Unix / Linux: Remove Bytes from Beginning of File

Objective: Remove first n bytes from a binary (or text) file on Unix / Linux.

Let’s say that we have a binary file called foo.bin and we need to strip the first 16 bytes from the file. To do that, we can either use the dd or tail utility. dd is the more safer when working on binary files.

To strip the first 16 bytes from the foo.bin file and write it to dd-out.bin file, use the following dd command syntax.

The ibs parameter tells dd to read 16 bytes at a time. The skip parameter means: skip 1 ibs-sized (16 bytes) block at the start of input.

We can verify the header has been stripped by using hexdump on the input and output files.

As you can see, the first 16 bytes 0100 af01 168b 0a47 da6f 3402 236b 7bb3 have been removed from the output file.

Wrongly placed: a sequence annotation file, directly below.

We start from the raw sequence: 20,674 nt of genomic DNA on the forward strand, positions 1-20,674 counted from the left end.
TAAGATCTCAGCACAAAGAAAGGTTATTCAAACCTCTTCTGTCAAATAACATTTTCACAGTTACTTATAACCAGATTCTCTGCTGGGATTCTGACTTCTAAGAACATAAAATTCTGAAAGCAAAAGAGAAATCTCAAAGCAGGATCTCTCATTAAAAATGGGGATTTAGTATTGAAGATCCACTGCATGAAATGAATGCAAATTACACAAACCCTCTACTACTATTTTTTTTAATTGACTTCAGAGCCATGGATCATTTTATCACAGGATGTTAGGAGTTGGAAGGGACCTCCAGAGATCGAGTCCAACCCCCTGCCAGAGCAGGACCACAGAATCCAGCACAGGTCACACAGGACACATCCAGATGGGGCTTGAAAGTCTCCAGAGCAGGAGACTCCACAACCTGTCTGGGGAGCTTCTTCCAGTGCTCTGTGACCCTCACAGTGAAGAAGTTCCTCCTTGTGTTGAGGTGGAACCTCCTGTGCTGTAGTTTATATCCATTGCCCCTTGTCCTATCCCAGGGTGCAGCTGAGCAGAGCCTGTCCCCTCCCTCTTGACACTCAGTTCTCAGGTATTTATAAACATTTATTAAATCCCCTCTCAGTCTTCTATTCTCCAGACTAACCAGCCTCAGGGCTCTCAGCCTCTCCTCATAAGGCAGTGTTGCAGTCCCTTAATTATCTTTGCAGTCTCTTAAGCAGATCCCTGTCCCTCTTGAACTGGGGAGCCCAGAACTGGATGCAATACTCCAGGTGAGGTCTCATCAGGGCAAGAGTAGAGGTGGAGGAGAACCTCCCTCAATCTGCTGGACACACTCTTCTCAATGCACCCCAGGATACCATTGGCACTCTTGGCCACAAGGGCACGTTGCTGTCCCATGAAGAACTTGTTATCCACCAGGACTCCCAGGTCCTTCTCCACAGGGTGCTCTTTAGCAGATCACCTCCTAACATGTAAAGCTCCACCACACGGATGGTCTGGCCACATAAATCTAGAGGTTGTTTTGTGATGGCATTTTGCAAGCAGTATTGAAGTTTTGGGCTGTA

To strip the header bytes using tail, use the following syntax.

Note the -c +17 argument to tail. It means output starting with byte 17. The output is written to file tail-out.bin. We can verify the header content using hexdump.

As you can see, both dd-out.bin and tail-out.bin files have the 16-byte header removed.

ibrahim = { interested_in(unix, linux, android, open_source, reverse_engineering); coding(c, shell, php, python, java, javascript, nodejs, react); plays_on(xbox, ps4); linux_desktop_user(true); }